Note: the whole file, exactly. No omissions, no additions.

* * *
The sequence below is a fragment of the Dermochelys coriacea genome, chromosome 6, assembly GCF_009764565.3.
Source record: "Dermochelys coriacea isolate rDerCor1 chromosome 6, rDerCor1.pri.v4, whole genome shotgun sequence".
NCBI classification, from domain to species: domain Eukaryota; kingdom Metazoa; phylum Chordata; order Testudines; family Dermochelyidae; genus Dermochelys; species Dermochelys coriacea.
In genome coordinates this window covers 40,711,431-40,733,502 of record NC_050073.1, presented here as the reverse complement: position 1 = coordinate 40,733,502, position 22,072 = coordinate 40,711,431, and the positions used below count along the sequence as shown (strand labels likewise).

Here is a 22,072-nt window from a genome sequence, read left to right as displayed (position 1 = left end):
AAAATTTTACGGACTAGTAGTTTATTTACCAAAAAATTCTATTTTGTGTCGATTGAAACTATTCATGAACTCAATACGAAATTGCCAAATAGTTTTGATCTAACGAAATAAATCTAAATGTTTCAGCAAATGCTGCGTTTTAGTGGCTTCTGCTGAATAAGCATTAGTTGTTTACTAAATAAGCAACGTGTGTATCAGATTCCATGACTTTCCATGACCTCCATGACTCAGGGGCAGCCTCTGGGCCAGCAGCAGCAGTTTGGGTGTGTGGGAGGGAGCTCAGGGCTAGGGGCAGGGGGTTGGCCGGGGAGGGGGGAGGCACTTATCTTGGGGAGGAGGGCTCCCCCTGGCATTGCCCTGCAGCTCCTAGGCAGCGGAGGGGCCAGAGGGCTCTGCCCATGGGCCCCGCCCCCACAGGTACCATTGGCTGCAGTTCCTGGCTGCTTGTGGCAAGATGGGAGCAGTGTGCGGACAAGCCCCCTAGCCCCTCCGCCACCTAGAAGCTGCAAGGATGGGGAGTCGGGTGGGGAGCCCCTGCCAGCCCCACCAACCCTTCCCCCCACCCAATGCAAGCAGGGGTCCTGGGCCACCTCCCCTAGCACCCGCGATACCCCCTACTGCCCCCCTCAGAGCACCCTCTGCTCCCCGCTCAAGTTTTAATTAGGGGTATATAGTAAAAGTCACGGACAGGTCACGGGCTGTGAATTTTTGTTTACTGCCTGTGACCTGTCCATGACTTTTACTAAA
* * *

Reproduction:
The sequence below is a fragment of the Dermochelys coriacea genome, chromosome 6, assembly GCF_009764565.3.
Source record: "Dermochelys coriacea isolate rDerCor1 chromosome 6, rDerCor1.pri.v4, whole genome shotgun sequence".
NCBI classification, from domain to species: domain Eukaryota; kingdom Metazoa; phylum Chordata; order Testudines; family Dermochelyidae; genus Dermochelys; species Dermochelys coriacea.
In genome coordinates this window covers 40,711,431-40,733,502 of record NC_050073.1, presented here as the reverse complement: position 1 = coordinate 40,733,502, position 22,072 = coordinate 40,711,431, and the positions used below count along the sequence as shown (strand labels likewise).

Here is a 22,072-nt window from a genome sequence, read left to right as displayed (position 1 = left end):
AAAATTTTACGGACTAGTAGTTTATTTACCAAAAAATTCTATTTTGTGTCGATTGAAACTATTCATGAACTCAATACGAAATTGCCAAATAGTTTTGATCTAACGAAATAAATCTAAATGTTTCAGCAAATGCTGCGTTTTAGTGGCTTCTGCTGAATAAGCATTAGTTGTTTACTAAATAAGCAACGTGTGTATCAGATTCCATGACTTTCCATGACCTCCATGACTCAGGGGCAGCCTCTGGGCCAGCAGCAGCAGTTTGGGTGTGTGGGAGGGAGCTCAGGGCTAGGGGCAGGGGGTTGGCCGGGGAGGGGGGAGGCACTTATCTTGGGGAGGAGGGCTCCCCCTGGCATTGCCCTGCAGCTCCTAGGCAGCGGAGGGGCCAGAGGGCTCTGCCCATGGGCCCCGCCCCCACAGGTACCATTGGCTGCAGTTCCTGGCTGCTTGTGGCAAGATGGGAGCAGTGTGCGGACAAGCCCCCTAGCCCCTCCGCCACCTAGAAGCTGCAAGGATGGGGAGTCGGGTGGGGAGCCCCTGCCAGCCCCACCAACCCTTCCCCCCACCCAATGCAAGCAGGGGTCCTGGGCCACCTCCCCTAGCACCCGCGATACCCCCTACTGCCCCCCTCAGAGCACCCTCTGCTCCCCGCTCAAGTTTTAATTAGGGGTATATAGTAAAAGTCACGGACAGGTCACGGGCTGTGAATTTTTGTTTACTGCCTGTGACCTGTCCATGACTTTTACTAAA